Syracuse survives Georgetown comeback
WASHINGTON (AP)—The rivalry between Syracuse and Georgetown has featured dozens of games that have gone back and forth, seven that went to overtime and a handful of blowouts.
Then there was the one played Thursday night, which stands in a class by itself.
Andy Rautins scored a season-high 26 points, and the fifth-ranked Orange blew most of a 23-point lead before escaping with an exhausting 75-71 victory over No. 10 Georgetown.
Syracuse (25-2, 12-2 Big East) never trailed. The Orange led by 11 before the game was 4 minutes old, by 16 late in the first half and 60-37 with 12:37 left.
What happened the rest of the way will forever be part of this rivalry’s lore.
“You knew they were going to come back, and I think the reason they did is we just stopped scoring,” Syracuse coach Jim Boeheim said. “You can never stop scoring, especially on the road. I thought that was the difference.”
Syracuse made only three field goals over the final 12 minutes. At the same time the Orange began clanging shots off the rim, the Hoyas (18-7, 8-6) finally found the range.
The result: a stunning comeback that wasn’t thwarted until the game’s final seconds.
First, came a 10-0 run by the Hoyas. Then, after Rautins connected from beyond the arc, two more Georgetown baskets made it 63-51 with 7 1/2 minutes left and brought the crowd in the Verizon Center to its feet.
Rautins made two foul shots, but the Hoyas followed with a 9-0 spree to close to 65-60. Minutes later, Austin Freeman converted a three-point play and added a dunk to make it 67-65 with 3:12 to go.
Georgetown closed to 71-70 with 1:10 remaining and had a chance to take the lead, but a shot by Jason Clark bounced off the rim. Kris Joseph then scored on a drive for the Orange with 8.4 seconds left, and after a free throw by Clark, Rautins sealed the win with two foul shots.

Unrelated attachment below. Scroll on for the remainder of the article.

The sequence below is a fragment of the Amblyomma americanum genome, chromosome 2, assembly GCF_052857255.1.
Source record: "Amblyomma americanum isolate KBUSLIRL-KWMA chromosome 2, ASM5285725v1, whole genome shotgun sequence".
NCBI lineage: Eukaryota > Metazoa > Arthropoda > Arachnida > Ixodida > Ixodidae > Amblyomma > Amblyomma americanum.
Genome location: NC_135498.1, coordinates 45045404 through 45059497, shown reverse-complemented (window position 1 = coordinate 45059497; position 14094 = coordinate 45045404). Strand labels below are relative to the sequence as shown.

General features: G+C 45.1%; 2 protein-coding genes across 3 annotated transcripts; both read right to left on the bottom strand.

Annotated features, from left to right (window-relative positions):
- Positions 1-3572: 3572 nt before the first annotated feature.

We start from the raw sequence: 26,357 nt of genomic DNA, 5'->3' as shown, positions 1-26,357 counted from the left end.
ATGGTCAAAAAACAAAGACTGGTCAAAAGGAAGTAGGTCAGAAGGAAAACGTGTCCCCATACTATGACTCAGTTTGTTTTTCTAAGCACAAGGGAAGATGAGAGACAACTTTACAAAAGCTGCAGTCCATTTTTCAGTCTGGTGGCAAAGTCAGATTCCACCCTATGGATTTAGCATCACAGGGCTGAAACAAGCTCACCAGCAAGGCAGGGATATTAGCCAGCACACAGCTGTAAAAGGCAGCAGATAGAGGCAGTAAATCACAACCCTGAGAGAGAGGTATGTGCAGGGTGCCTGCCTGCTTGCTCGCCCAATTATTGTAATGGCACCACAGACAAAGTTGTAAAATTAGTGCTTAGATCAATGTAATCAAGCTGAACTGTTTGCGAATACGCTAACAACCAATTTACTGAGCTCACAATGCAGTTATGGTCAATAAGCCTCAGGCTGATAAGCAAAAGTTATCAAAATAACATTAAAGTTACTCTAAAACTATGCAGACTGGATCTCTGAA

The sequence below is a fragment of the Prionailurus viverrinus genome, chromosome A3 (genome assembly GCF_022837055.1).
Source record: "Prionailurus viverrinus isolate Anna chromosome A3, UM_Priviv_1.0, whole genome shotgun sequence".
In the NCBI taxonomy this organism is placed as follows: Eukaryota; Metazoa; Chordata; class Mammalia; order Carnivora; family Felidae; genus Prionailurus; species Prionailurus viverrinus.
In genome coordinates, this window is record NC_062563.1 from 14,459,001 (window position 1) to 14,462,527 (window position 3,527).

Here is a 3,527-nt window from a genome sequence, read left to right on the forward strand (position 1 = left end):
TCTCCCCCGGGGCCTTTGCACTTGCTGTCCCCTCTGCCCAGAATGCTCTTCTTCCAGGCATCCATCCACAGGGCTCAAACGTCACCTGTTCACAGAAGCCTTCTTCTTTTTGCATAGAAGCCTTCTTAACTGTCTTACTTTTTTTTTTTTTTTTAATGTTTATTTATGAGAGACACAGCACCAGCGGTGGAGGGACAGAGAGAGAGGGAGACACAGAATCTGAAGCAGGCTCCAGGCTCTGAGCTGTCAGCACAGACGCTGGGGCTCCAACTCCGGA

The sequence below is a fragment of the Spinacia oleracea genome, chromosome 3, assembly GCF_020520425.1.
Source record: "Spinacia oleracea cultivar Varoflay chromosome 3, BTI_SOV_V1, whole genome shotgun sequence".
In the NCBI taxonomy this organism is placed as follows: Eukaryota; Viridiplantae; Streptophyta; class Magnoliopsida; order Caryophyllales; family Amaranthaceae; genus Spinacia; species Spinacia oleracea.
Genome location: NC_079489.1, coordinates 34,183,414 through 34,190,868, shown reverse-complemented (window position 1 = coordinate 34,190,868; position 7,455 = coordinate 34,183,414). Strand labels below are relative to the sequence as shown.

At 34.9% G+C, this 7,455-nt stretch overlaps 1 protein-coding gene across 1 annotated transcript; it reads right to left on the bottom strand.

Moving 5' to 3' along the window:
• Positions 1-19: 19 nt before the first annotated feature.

“Kris just had a horrendous night. He kept missing layups,” Boeheim said. “That’s why I went to him at the end—because I knew he was due.”
Freeman scored 21 points for Georgetown, and Chris Wright and Greg Monroe had 20 apiece.
“After a loss there is nothing but misery and pain, but I’m proud of how our guys responded,” Hoyas coach John Thompson III said. “In no way does this program, this team, believe in moral victories. But I’m just proud of our guys.”
Then, in deference to Syracuse, which completed a regular-season sweep, Thompson added, “That is a very good team that played very well tonight. We dug a hole for ourselves and fought and had a shot to win, but that’s the way the ball bounces.”
Syracuse guard Wes Johnson, who suffered through a 5-of-20 shooting performance against Louisville, had 16 points and eight rebounds. Rick Jackson contributed 12 points and eight rebounds for the Orange, who improved to 7-0 in the road and 6-0 against ranked opponents.
The Hoyas, who lost at Rutgers on Sunday, are mired in their first losing streak of the season. But they certainly made it interesting against their longtime rivals, who won by 17 points at home last month.
“It’s a little rough to take right now because we came all the way back and we came up short,” Wright said.
Frustrated by a tight Syracuse zone defense, the Hoyas went 9 of 29 (31 percent) from the field in the first half.
The Orange made five of their first six shots to quickly go up 13-2. After a 3-pointer by Wright got the Hoyas to 15-6, Rautins followed with two free throws and a 3-pointer—giving him half of Syracuse’s first 20 points.
Things then temporarily unraveled for the Orange. Georgetown went on a 12-2 run, and with 9:35 left, Syracuse starting center Arinze Onuaku picked up his third foul.
Jackson took over in the middle, contributing a layup and two free throws to a 9-2 spurt that made it 31-20. Johnson scored Syracuse’s final nine points of the half, including a terrific follow-dunk, to increase the margin to 16.
The Orange kept up the pressure well into the second half.
“I thought for 30 minutes we played about as well as we could play,” Boeheim said.
Down the stretch, the Orange were merely good enough to win.